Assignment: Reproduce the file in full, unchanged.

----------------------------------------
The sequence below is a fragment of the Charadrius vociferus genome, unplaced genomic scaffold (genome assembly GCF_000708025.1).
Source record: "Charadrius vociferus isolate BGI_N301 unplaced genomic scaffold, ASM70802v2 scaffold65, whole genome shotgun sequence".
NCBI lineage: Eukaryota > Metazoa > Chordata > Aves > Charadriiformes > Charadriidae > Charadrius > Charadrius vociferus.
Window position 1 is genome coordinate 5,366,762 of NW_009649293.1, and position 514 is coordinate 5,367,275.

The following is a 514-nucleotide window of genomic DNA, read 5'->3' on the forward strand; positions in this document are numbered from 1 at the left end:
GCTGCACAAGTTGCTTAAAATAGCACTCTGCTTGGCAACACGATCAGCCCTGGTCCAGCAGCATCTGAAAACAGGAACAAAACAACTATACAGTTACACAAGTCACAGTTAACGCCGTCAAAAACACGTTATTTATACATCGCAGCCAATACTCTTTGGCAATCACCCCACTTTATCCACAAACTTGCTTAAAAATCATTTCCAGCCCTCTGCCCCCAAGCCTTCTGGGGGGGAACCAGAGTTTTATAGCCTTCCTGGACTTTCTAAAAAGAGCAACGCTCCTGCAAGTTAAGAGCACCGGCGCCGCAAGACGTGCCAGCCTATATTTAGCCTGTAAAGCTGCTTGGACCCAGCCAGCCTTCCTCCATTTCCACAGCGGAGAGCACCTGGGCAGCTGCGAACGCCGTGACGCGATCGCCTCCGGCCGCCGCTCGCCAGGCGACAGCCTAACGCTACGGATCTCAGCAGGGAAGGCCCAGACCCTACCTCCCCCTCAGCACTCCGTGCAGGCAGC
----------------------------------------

The sequence below is a fragment of the Charadrius vociferus genome, unplaced genomic scaffold (genome assembly GCF_000708025.1).
Source record: "Charadrius vociferus isolate BGI_N301 unplaced genomic scaffold, ASM70802v2 scaffold65, whole genome shotgun sequence".
NCBI lineage: Eukaryota > Metazoa > Chordata > Aves > Charadriiformes > Charadriidae > Charadrius > Charadrius vociferus.
Window position 1 is genome coordinate 5,366,762 of NW_009649293.1, and position 514 is coordinate 5,367,275.

The following is a 514-nucleotide window of genomic DNA, read 5'->3' on the forward strand; positions in this document are numbered from 1 at the left end:
GCTGCACAAGTTGCTTAAAATAGCACTCTGCTTGGCAACACGATCAGCCCTGGTCCAGCAGCATCTGAAAACAGGAACAAAACAACTATACAGTTACACAAGTCACAGTTAACGCCGTCAAAAACACGTTATTTATACATCGCAGCCAATACTCTTTGGCAATCACCCCACTTTATCCACAAACTTGCTTAAAAATCATTTCCAGCCCTCTGCCCCCAAGCCTTCTGGGGGGGAACCAGAGTTTTATAGCCTTCCTGGACTTTCTAAAAAGAGCAACGCTCCTGCAAGTTAAGAGCACCGGCGCCGCAAGACGTGCCAGCCTATATTTAGCCTGTAAAGCTGCTTGGACCCAGCCAGCCTTCCTCCATTTCCACAGCGGAGAGCACCTGGGCAGCTGCGAACGCCGTGACGCGATCGCCTCCGGCCGCCGCTCGCCAGGCGACAGCCTAACGCTACGGATCTCAGCAGGGAAGGCCCAGACCCTACCTCCCCCTCAGCACTCCGTGCAGGCAGC